At NextPage, we love data, and we think Big Data rocks. For a lot of our customer sometimes the size of those rocks can seem a little crushing. The amount of data we are collecting these days can be overwhelming. In Part 1 of this series, we discussed creating objectives, defining what you are trying to achieve thru the use of Big Data. The information in this Part 2 will help you delineate and prioritize the information at your fingertips.
Eliminating the noise.
With the increased technical capability to gather and store data, the exploding amounts of data shared on the internet and faster processing times, you can easily and quickly collect vast amounts of structured statistical data (how many units purchased) and unstructured data (how those units were regarded) relating to your clients and potential clients.
But just because you can; doesn’t mean you should. Unfortunately, unimportant data seems to be growing much faster than relevant data, and many marketers are drowning it out. We like to say they end up with paralysis of analysis. Donald Hinman, SVP with Epsilon Data Services says that when assessing data, you must examine it in terms of The Four vs. “You can readily determine the volume, velocity and variety of data, but the more important question, and the more difficult to determine is, ‘What is the value of the data? Is it worth looking at? What insights will it help you gain?’”
Dan Soschin, VP of marketing at Ultimate Medical Academy in Tampa, Fla., says that having a clear objective is instrumental to success. From his perspective, Big Data enables more personalization for marketers to create better user experiences for future and existing customers.
“This extends into all aspects of the customer lifecycle – advertising, acquisition, nurturing, selling, fulfillment, loyalty, and so on,” Soschin says. “More data points enable organizations to fine tune each of these experiences by better knowing their customers.”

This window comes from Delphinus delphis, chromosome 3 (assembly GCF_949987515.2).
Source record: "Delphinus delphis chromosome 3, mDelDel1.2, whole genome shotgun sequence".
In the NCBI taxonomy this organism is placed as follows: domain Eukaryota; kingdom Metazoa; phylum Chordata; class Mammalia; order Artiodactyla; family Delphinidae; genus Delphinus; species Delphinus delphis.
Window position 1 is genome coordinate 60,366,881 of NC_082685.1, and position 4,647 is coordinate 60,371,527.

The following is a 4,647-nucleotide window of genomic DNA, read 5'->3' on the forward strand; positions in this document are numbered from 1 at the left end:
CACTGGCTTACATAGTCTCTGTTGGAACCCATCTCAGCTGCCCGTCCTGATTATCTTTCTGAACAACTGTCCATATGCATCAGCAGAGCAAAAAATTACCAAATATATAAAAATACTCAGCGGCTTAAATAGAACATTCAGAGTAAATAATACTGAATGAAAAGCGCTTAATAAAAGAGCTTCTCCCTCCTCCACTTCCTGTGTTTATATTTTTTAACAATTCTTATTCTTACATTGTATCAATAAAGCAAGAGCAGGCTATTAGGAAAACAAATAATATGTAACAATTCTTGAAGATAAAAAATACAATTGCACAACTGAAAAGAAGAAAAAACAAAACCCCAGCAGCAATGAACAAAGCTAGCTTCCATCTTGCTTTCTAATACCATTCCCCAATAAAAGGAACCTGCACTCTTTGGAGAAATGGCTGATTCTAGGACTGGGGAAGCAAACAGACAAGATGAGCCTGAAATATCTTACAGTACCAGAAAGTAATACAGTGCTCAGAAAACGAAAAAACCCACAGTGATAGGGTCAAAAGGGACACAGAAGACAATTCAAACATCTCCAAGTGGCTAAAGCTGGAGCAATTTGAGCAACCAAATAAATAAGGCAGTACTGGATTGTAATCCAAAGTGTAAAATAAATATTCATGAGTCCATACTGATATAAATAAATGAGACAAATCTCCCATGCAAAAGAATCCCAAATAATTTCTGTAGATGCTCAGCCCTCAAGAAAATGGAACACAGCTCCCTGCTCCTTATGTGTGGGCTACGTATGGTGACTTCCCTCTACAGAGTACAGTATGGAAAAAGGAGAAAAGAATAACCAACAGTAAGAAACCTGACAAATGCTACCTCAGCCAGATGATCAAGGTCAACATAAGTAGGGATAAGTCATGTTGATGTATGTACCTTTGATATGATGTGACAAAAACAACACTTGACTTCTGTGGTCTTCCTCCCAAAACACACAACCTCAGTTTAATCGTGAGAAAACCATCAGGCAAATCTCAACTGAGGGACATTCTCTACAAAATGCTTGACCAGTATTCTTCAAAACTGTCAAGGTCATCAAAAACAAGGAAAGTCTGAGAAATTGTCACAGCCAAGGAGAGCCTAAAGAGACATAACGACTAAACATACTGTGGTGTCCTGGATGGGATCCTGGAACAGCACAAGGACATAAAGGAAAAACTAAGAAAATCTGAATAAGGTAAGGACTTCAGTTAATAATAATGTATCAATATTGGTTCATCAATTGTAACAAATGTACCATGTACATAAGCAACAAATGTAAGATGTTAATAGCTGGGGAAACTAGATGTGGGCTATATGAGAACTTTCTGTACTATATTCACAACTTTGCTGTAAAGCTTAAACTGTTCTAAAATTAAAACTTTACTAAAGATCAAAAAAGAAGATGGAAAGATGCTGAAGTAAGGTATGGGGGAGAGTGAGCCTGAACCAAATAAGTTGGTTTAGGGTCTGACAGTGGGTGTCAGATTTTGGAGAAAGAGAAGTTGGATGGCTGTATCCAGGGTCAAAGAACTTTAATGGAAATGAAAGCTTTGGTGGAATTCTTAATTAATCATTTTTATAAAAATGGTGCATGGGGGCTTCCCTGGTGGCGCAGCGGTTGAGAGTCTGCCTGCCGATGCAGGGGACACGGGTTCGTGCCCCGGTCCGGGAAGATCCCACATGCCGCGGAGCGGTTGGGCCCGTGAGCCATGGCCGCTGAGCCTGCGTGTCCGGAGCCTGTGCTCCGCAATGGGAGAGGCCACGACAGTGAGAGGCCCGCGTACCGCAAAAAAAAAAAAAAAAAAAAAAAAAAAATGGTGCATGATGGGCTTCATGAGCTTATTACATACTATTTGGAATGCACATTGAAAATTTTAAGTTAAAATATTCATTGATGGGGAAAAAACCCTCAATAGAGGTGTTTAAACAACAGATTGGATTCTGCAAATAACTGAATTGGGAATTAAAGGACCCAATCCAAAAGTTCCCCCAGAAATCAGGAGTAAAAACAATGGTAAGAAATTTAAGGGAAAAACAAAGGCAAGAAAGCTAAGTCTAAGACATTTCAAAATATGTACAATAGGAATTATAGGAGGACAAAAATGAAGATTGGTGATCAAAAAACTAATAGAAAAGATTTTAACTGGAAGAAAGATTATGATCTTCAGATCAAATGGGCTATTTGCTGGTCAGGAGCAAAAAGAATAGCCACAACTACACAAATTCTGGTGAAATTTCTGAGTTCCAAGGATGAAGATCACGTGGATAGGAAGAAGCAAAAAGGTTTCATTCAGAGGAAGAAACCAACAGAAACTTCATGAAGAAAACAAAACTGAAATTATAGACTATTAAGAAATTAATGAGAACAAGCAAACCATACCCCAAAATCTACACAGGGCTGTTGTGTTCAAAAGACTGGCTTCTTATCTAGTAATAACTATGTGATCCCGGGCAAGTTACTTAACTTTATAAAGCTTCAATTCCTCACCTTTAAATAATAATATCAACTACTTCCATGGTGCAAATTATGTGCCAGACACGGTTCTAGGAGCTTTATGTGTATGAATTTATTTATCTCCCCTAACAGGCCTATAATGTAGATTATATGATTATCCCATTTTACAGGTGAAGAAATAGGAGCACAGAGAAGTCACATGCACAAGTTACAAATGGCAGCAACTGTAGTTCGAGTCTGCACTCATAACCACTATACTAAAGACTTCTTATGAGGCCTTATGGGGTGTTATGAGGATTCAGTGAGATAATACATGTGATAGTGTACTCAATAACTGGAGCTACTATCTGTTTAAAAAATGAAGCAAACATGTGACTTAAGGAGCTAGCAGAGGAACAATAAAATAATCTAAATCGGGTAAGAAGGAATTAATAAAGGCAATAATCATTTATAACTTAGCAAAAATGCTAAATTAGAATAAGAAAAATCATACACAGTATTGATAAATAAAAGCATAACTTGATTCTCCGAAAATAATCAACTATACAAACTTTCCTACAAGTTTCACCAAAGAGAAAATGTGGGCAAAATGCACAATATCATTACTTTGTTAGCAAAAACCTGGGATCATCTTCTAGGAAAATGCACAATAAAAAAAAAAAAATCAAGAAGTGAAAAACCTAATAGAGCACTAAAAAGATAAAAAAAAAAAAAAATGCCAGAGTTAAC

The solution for paralysis of analysis is to first have a clear understanding of your objectives. “As a marketer, I endeavor to understand first what my objective is, then how I will measure my campaigns against that objective before I ever launch the campaign,” Soschin says. “In other words, I would not run an advertisement or marketing campaign without first knowing what my goal is and how to measure the results against that goal.”
Staying in tune
American Public University uses data to stay in tune with their students from enrollment through graduation and beyond.
“We focus on the entire lifecycle of the student. We’re an online, data-driven university; we codify everything,” says Sebastian Diaz, AVP of Marketing Analytics and a former college professor of statistics. “What zip code students are from, how often they log on, when they log on – it all has value when it comes to ensuring the ongoing success of our students, and that has huge implications for us. We care about what happens to our students after they enroll, so we use predictive analytics to identify and address potential problems that may prevent student success. We are proactive. We target at-risk students and then provide those students the added support they need to graduate.”
Whether you need to fine-tune your marketing or stay more in tune with your clients, the right data used appropriately can transform meaningless prattle into a resounding melody